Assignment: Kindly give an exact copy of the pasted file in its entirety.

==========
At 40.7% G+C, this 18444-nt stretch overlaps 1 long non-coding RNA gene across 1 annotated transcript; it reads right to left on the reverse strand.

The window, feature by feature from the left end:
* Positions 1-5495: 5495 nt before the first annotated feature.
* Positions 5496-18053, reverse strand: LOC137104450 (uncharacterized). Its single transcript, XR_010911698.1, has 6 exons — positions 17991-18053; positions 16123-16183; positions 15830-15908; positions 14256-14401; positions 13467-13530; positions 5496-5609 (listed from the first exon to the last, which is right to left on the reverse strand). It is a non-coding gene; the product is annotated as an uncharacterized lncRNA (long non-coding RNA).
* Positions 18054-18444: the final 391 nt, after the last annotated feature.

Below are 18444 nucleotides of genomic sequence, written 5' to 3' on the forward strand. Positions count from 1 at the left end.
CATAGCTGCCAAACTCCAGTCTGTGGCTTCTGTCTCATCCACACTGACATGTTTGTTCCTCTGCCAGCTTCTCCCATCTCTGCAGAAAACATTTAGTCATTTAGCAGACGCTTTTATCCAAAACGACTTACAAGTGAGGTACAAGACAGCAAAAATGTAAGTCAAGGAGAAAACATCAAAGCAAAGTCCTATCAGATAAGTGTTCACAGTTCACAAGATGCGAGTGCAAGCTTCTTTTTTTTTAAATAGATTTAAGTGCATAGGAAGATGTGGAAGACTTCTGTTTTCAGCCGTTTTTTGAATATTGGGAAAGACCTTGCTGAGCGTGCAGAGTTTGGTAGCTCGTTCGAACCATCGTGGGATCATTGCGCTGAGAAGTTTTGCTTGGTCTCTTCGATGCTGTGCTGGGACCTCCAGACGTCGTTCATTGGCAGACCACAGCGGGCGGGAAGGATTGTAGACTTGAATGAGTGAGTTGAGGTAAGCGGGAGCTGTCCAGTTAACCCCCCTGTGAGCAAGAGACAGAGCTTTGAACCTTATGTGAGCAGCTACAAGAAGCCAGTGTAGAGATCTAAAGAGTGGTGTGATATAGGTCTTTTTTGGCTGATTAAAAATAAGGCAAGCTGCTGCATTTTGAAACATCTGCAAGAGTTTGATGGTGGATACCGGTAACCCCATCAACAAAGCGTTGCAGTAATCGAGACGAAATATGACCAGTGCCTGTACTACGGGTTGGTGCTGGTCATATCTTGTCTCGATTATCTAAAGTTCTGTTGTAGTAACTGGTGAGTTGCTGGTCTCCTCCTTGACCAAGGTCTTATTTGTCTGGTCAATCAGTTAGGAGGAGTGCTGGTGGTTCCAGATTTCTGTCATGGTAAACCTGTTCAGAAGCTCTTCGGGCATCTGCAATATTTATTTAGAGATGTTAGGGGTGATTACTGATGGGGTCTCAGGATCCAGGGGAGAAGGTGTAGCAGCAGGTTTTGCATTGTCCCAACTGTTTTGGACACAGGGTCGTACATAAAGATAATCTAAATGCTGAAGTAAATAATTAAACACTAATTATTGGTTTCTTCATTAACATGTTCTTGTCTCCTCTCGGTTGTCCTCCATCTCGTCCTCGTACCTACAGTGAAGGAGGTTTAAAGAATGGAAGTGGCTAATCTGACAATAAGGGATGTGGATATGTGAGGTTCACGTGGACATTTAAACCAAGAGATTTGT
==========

At 40.7% G+C, this 18444-nt stretch overlaps 1 long non-coding RNA gene across 1 annotated transcript; it reads right to left on the reverse strand.

The window, feature by feature from the left end:
* Positions 1-5495: 5495 nt before the first annotated feature.
* Positions 5496-18053, reverse strand: LOC137104450 (uncharacterized). Its single transcript, XR_010911698.1, has 6 exons — positions 17991-18053; positions 16123-16183; positions 15830-15908; positions 14256-14401; positions 13467-13530; positions 5496-5609 (listed from the first exon to the last, which is right to left on the reverse strand). It is a non-coding gene; the product is annotated as an uncharacterized lncRNA (long non-coding RNA).
* Positions 18054-18444: the final 391 nt, after the last annotated feature.

Below are 18444 nucleotides of genomic sequence, written 5' to 3' on the forward strand. Positions count from 1 at the left end.
CATAGCTGCCAAACTCCAGTCTGTGGCTTCTGTCTCATCCACACTGACATGTTTGTTCCTCTGCCAGCTTCTCCCATCTCTGCAGAAAACATTTAGTCATTTAGCAGACGCTTTTATCCAAAACGACTTACAAGTGAGGTACAAGACAGCAAAAATGTAAGTCAAGGAGAAAACATCAAAGCAAAGTCCTATCAGATAAGTGTTCACAGTTCACAAGATGCGAGTGCAAGCTTCTTTTTTTTTAAATAGATTTAAGTGCATAGGAAGATGTGGAAGACTTCTGTTTTCAGCCGTTTTTTGAATATTGGGAAAGACCTTGCTGAGCGTGCAGAGTTTGGTAGCTCGTTCGAACCATCGTGGGATCATTGCGCTGAGAAGTTTTGCTTGGTCTCTTCGATGCTGTGCTGGGACCTCCAGACGTCGTTCATTGGCAGACCACAGCGGGCGGGAAGGATTGTAGACTTGAATGAGTGAGTTGAGGTAAGCGGGAGCTGTCCAGTTAACCCCCCTGTGAGCAAGAGACAGAGCTTTGAACCTTATGTGAGCAGCTACAAGAAGCCAGTGTAGAGATCTAAAGAGTGGTGTGATATAGGTCTTTTTTGGCTGATTAAAAATAAGGCAAGCTGCTGCATTTTGAAACATCTGCAAGAGTTTGATGGTGGATACCGGTAACCCCATCAACAAAGCGTTGCAGTAATCGAGACGAAATATGACCAGTGCCTGTACTACGGGTTGGTGCTGGTCATATCTTGTCTCGATTATCTAAAGTTCTGTTGTAGTAACTGGTGAGTTGCTGGTCTCCTCCTTGACCAAGGTCTTATTTGTCTGGTCAATCAGTTAGGAGGAGTGCTGGTGGTTCCAGATTTCTGTCATGGTAAACCTGTTCAGAAGCTCTTCGGGCATCTGCAATATTTATTTAGAGATGTTAGGGGTGATTACTGATGGGGTCTCAGGATCCAGGGGAGAAGGTGTAGCAGCAGGTTTTGCATTGTCCCAACTGTTTTGGACACAGGGTCGTACATAAAGATAATCTAAATGCTGAAGTAAATAATTAAACACTAATTATTGGTTTCTTCATTAACATGTTCTTGTCTCCTCTCGGTTGTCCTCCATCTCGTCCTCGTACCTACAGTGAAGGAGGTTTAAAGAATGGAAGTGGCTAATCTGACAATAAGGGATGTGGATATGTGAGGTTCACGTGGACATTTAAACCAAGAGATTTGT